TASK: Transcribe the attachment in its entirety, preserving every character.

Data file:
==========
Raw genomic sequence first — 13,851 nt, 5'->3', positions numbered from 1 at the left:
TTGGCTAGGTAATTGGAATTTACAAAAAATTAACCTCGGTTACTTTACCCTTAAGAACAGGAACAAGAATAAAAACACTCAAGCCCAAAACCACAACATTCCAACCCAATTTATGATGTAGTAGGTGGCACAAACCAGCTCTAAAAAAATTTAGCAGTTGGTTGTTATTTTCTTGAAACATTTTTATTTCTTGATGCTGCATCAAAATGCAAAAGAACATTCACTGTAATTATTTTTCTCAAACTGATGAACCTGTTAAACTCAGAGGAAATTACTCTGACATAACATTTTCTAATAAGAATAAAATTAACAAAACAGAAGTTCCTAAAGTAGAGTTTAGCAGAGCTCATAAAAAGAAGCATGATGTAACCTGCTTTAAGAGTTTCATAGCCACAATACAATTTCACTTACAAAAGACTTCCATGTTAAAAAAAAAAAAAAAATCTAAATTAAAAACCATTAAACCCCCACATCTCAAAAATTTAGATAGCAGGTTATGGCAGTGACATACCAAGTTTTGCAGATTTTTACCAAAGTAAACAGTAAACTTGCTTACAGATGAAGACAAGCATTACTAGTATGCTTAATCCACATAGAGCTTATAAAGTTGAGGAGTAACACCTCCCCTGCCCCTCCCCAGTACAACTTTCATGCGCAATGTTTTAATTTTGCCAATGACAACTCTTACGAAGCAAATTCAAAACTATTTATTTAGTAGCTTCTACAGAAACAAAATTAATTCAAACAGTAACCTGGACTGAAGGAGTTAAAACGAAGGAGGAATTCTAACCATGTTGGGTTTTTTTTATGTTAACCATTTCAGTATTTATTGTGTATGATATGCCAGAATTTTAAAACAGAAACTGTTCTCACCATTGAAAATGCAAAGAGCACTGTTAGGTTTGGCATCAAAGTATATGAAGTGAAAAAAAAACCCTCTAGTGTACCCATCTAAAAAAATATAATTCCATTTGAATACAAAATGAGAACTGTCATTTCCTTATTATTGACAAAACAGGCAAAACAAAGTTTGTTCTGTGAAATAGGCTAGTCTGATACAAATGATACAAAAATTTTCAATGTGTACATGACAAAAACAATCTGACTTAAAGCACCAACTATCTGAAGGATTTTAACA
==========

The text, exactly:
Raw genomic sequence first — 13,851 nt, 5'->3', positions numbered from 1 at the left:
TTGGCTAGGTAATTGGAATTTACAAAAAATTAACCTCGGTTACTTTACCCTTAAGAACAGGAACAAGAATAAAAACACTCAAGCCCAAAACCACAACATTCCAACCCAATTTATGATGTAGTAGGTGGCACAAACCAGCTCTAAAAAAATTTAGCAGTTGGTTGTTATTTTCTTGAAACATTTTTATTTCTTGATGCTGCATCAAAATGCAAAAGAACATTCACTGTAATTATTTTTCTCAAACTGATGAACCTGTTAAACTCAGAGGAAATTACTCTGACATAACATTTTCTAATAAGAATAAAATTAACAAAACAGAAGTTCCTAAAGTAGAGTTTAGCAGAGCTCATAAAAAGAAGCATGATGTAACCTGCTTTAAGAGTTTCATAGCCACAATACAATTTCACTTACAAAAGACTTCCATGTTAAAAAAAAAAAAAAAATCTAAATTAAAAACCATTAAACCCCCACATCTCAAAAATTTAGATAGCAGGTTATGGCAGTGACATACCAAGTTTTGCAGATTTTTACCAAAGTAAACAGTAAACTTGCTTACAGATGAAGACAAGCATTACTAGTATGCTTAATCCACATAGAGCTTATAAAGTTGAGGAGTAACACCTCCCCTGCCCCTCCCCAGTACAACTTTCATGCGCAATGTTTTAATTTTGCCAATGACAACTCTTACGAAGCAAATTCAAAACTATTTATTTAGTAGCTTCTACAGAAACAAAATTAATTCAAACAGTAACCTGGACTGAAGGAGTTAAAACGAAGGAGGAATTCTAACCATGTTGGGTTTTTTTTATGTTAACCATTTCAGTATTTATTGTGTATGATATGCCAGAATTTTAAAACAGAAACTGTTCTCACCATTGAAAATGCAAAGAGCACTGTTAGGTTTGGCATCAAAGTATATGAAGTGAAAAAAAAACCCTCTAGTGTACCCATCTAAAAAAATATAATTCCATTTGAATACAAAATGAGAACTGTCATTTCCTTATTATTGACAAAACAGGCAAAACAAAGTTTGTTCTGTGAAATAGGCTAGTCTGATACAAATGATACAAAAATTTTCAATGTGTACATGACAAAAACAATCTGACTTAAAGCACCAACTATCTGAAGGATTTTAACA